Psychosomatic Medicine

Skip Navigation LinksHome > November/December 2015 - Volume 77 - Issue 9 > The Intestinal Microbiota in Acute Anorexia Nervosa and Duri...
Psychosomatic Medicine:
doi: 10.1097/PSY.0000000000000247
Original Articles

The Intestinal Microbiota in Acute Anorexia Nervosa and During Renourishment: Relationship to Depression, Anxiety, and Eating Disorder Psychopathology

Kleiman, Susan C. BSFS; Watson, Hunna J. PhD; Bulik-Sullivan, Emily C.; Huh, Eun Young MS; Tarantino, Lisa M. PhD; Bulik, Cynthia M. PhD; Carroll, Ian M. PhD

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Objective: The relevance of the microbe-gut-brain axis to psychopathology is of interest in anorexia nervosa (AN), as the intestinal microbiota plays a critical role in metabolic function and weight regulation.

Methods: We characterized the composition and diversity of the intestinal microbiota in AN, using stool samples collected at inpatient admission (T1; n = 16) and discharge (T2; n = 10). At T1, participants completed the Beck Depression and Anxiety Inventories and the Eating Disorder Examination–Questionnaire. Patients with AN were compared with healthy individuals who participated in a previous study (healthy comparison group; HCG). Genomic DNA was isolated from stool samples, and bacterial composition was characterized by 454 pyrosequencing of the 16S rRNA gene. Sequencing results were processed by the Quantitative Insights Into Microbial Ecology pipeline. We compared T1 versus T2 samples, samples from both points were compared with HCG (n = 12), and associations between psychopathology and T1 samples were explored.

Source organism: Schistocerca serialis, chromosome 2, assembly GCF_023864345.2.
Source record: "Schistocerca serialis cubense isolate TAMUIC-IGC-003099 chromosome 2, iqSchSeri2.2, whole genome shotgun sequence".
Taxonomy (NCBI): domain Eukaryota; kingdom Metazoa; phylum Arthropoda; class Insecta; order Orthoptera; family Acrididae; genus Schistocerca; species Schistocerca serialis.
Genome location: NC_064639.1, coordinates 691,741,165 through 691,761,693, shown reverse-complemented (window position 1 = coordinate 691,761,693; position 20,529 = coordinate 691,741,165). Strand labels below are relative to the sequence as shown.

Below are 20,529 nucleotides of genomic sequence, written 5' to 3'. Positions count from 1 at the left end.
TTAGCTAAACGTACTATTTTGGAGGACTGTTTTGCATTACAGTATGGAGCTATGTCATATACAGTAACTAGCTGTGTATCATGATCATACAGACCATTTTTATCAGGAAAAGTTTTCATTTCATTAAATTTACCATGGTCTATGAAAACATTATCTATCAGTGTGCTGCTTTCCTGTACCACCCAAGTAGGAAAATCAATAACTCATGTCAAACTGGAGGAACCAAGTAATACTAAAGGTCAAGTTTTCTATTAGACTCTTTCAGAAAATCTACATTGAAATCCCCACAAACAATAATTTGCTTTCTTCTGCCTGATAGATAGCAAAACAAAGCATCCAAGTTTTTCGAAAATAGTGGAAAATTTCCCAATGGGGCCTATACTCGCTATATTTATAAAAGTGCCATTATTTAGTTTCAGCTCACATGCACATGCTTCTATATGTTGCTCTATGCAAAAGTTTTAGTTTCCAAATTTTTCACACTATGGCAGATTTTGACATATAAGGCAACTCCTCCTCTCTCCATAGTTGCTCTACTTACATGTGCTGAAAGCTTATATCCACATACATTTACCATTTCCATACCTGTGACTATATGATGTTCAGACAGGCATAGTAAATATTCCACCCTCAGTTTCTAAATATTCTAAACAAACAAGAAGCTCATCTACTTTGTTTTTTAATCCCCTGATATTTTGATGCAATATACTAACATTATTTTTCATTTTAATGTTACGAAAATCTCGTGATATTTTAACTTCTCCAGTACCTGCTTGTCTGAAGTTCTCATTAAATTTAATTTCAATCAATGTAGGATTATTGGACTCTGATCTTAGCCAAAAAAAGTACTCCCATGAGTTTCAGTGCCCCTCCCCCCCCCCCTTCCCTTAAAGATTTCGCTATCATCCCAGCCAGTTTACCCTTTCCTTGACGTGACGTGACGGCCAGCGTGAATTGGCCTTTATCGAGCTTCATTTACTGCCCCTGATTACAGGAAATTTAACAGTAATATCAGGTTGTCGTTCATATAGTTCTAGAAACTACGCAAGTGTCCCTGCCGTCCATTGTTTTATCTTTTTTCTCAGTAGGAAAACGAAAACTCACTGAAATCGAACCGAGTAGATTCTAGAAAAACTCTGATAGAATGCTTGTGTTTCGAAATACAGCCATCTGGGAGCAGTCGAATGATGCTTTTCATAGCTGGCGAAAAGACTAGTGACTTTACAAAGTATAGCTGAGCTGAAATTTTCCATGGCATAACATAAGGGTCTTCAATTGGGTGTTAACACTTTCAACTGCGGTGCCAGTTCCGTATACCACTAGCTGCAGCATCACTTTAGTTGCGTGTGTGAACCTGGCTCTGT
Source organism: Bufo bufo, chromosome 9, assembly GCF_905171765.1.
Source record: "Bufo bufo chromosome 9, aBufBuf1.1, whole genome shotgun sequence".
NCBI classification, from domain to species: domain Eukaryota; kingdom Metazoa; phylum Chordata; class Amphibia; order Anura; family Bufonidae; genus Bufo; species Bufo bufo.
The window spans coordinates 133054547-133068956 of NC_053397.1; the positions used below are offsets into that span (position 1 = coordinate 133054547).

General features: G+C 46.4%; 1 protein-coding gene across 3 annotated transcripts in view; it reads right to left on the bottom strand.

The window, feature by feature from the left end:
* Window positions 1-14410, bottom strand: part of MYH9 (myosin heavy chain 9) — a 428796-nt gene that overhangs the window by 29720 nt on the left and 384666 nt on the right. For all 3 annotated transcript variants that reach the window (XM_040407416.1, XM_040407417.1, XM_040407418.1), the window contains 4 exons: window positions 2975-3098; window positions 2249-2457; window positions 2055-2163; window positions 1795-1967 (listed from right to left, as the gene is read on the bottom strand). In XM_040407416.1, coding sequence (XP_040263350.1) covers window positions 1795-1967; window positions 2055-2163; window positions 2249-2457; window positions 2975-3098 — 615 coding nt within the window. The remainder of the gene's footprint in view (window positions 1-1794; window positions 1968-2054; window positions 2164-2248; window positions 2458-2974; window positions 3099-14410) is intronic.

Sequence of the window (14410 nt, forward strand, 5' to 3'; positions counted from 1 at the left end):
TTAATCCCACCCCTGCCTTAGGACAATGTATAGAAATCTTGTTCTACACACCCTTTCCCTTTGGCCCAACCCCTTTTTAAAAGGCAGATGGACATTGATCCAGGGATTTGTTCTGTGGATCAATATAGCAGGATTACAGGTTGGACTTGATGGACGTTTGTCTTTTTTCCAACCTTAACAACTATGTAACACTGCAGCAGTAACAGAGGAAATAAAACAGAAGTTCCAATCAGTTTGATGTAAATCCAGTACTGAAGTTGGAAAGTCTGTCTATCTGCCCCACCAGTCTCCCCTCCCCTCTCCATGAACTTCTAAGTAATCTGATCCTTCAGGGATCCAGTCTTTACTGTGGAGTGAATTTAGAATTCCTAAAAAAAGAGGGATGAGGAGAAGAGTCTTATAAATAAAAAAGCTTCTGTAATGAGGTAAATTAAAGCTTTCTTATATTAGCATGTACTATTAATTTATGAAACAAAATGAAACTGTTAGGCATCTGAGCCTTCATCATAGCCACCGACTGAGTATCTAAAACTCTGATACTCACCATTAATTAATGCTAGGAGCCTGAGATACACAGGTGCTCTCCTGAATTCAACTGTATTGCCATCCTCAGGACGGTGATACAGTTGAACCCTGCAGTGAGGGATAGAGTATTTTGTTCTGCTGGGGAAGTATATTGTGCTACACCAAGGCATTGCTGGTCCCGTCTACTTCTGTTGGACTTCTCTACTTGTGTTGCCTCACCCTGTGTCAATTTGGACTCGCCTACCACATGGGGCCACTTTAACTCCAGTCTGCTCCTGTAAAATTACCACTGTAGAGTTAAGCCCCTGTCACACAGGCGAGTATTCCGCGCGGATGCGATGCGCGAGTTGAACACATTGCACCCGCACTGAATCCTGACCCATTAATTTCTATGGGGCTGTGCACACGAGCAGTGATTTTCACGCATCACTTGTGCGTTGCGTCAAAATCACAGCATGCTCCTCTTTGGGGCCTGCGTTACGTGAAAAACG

Results: In patients with AN, significant changes emerged between T1 and T2 in taxa abundance and beta (between-sample) diversity. Patients with AN had significantly lower alpha (within-sample) diversity than did HCG at both T1 (p = .0001) and T2 (p = .016), and differences in taxa abundance were found between AN patients and HCG. Levels of depression, anxiety, and eating disorder psychopathology at T1 were associated with composition and diversity of the intestinal microbiota.

Conclusions: We provide evidence of an intestinal dysbiosis in AN and an association between mood and the enteric microbiota in this patient population. Future directions include mechanistic investigations of the microbe-gut-brain axis in animal models and association of microbial measures with metabolic changes and recovery indices.

Copyright © 2015 by American Psychosomatic Society

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